Can the Warsaw meeting on the Middle East produce results?
By Aljosa Milenkovic

A two-day U.S.-sponsored international conference on "peace and security" in the Middle East got underway in Warsaw, Poland this Wednesday.

While dozens of countries have sent representatives to Warsaw, many important players are not there, either because they weren't invited or declined to go. Many believe this is due to the meeting's agenda and in particular its focus on Iran.

The U.S. has sent its political heavyweights, led by Vice President Mike Pence, followed by the Secretary of State Mike Pompeo, U.S. President's Senior Adviser Jared Kushner and Special Representative for International Negotiations Jason Greenblatt.

A lot of other dignitaries came to Warsaw as well, including Israeli Prime Minister Benjamin Netanyahu. But also, many were absent, with maybe the biggest void in the U.S.-led block being the European Union (EU) countries and the EU itself.

Those were represented mostly by the diplomats of lower levels, but that didn't deter the U.S. in pushing forward with the meeting, particularly because they wanted to broaden the goals of their delegation to strengthening the ties with Eastern European countries, particularly with Poland.

Participants pose for family photo at the Middle East conference at the Royal Castle in Warsaw, Poland, February 13, 2019. /VCG Photo

Participants pose for family photo at the Middle East conference at the Royal Castle in Warsaw, Poland, February 13, 2019. /VCG Photo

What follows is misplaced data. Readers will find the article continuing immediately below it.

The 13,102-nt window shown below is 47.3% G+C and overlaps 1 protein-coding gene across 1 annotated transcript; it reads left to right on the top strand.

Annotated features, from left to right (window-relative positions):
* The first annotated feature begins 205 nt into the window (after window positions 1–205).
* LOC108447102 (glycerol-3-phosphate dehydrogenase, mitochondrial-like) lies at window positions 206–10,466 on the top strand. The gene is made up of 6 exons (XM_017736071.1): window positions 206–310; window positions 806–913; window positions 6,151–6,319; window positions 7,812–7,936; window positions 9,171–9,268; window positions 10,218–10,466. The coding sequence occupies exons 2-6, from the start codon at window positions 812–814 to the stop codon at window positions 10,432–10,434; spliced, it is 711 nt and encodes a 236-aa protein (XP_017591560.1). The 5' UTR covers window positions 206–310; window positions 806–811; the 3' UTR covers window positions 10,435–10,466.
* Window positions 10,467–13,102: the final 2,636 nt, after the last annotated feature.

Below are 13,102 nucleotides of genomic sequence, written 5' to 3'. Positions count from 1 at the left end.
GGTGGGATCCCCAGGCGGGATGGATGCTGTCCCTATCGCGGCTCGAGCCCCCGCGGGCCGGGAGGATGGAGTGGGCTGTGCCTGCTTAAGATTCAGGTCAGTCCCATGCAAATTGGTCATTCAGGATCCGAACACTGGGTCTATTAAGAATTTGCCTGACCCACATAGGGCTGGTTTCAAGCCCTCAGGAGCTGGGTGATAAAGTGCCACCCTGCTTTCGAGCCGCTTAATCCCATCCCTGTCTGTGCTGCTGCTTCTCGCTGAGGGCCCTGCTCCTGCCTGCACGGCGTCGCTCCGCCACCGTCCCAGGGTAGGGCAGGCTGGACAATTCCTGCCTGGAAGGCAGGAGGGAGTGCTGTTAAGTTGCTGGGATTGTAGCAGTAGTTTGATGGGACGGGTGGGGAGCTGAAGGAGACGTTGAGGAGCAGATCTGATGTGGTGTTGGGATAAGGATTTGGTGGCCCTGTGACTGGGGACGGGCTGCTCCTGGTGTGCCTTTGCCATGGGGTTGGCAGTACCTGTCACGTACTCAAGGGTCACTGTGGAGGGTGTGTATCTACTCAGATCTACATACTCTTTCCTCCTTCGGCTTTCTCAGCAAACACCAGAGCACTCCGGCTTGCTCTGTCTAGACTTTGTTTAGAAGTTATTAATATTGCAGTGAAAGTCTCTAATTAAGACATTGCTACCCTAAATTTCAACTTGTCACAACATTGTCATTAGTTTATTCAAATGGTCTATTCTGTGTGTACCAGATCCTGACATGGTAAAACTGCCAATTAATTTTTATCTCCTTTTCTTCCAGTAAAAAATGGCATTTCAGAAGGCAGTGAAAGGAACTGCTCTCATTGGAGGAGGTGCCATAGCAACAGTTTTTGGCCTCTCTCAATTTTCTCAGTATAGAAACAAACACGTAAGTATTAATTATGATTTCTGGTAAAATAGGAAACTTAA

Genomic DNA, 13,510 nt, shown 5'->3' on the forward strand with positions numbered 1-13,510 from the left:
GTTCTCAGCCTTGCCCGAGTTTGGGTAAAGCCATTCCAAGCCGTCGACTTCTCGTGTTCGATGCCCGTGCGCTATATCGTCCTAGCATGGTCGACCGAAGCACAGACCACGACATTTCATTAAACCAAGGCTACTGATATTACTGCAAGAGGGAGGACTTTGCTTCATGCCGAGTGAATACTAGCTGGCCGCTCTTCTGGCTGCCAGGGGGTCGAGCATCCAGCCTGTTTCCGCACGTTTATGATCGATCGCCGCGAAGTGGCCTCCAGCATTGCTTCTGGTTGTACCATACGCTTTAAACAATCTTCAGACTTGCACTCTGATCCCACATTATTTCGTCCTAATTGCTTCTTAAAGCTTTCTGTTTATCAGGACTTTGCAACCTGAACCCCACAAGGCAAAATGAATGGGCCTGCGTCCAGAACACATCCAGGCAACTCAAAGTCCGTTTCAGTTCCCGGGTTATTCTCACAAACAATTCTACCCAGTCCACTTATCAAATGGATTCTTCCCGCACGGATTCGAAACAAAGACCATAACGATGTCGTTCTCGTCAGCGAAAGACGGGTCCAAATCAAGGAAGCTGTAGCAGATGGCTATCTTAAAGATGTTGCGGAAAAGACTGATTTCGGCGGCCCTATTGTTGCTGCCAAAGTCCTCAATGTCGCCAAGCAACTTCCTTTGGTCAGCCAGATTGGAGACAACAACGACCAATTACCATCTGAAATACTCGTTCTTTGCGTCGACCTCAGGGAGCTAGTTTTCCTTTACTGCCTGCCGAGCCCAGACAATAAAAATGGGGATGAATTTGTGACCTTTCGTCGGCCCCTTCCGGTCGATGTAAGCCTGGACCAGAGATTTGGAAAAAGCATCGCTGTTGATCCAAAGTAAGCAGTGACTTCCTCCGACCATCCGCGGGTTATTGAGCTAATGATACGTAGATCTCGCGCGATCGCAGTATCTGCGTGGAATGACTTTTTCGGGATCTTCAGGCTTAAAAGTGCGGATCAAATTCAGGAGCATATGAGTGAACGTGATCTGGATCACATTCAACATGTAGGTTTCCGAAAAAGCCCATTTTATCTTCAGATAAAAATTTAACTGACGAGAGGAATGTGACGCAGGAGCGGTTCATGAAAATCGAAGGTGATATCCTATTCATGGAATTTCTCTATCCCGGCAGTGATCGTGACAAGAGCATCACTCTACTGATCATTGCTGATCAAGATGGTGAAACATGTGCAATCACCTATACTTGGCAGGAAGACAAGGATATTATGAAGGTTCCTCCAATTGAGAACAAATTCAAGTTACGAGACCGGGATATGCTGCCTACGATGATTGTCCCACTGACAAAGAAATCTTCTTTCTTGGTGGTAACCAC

That's why as soon as he landed at Warsaw Airport, Pence visited the joint Polish-American military base on the outskirts of Warsaw, together with Polish leader, Andrzej Duda.

The two were present at the signing of the agreement for Poland's purchase of over 400 million U.S. dollars' worth of multiple rocket launcher systems from the U.S., after which Pence explained Washington's vision of "Pax Americana" to the U.S. and Polish soldiers present.

"Just in the past two years, President Trump signed the largest investment in our national defense since the final days of the cold war. We released a national security strategy, advancing peace across the wider world, as well. Peace through American strength and the strength of strong alliances with freedom-loving nations around the world," Pence said.

But it's not all roses

The agenda of the conference sparked a lot of controversies before it began, even in the host country.

"There has been a growing opposition towards this conference, so much so, that just before word of the venue became public, Poland's deputy foreign minister was sent to Iran in order, let's say to appease the Iranian establishment,” Antoni Jakubowski from the Center for Polish-Asian Studies said.

But Tehran wasn't concerned. In fact, Iranian Foreign Minister Mohammad Zarif quickly dismissed the whole conference as a charade, speaking to the journalists in Tehran on Wednesday.

“I don't think it can do anything. It's another attempt by the United States to pursue its obsession with Iran, that is not well-founded and I think the fact that they're not even aiming to produce any agreed text, rather they are just attempting to make a statement by themselves on behalf of everybody indicates that they don't even believe it's a serious affair,” Zarif said.

In the meantime, the conference's real work begins on Thursday, as that is when the closed door meeting start.

However, the true worth of the conference will be difficult to quantify, considering the absence of so many key players, from Turkey, Iran and Lebanon in the region, to more global powers like China and Russia.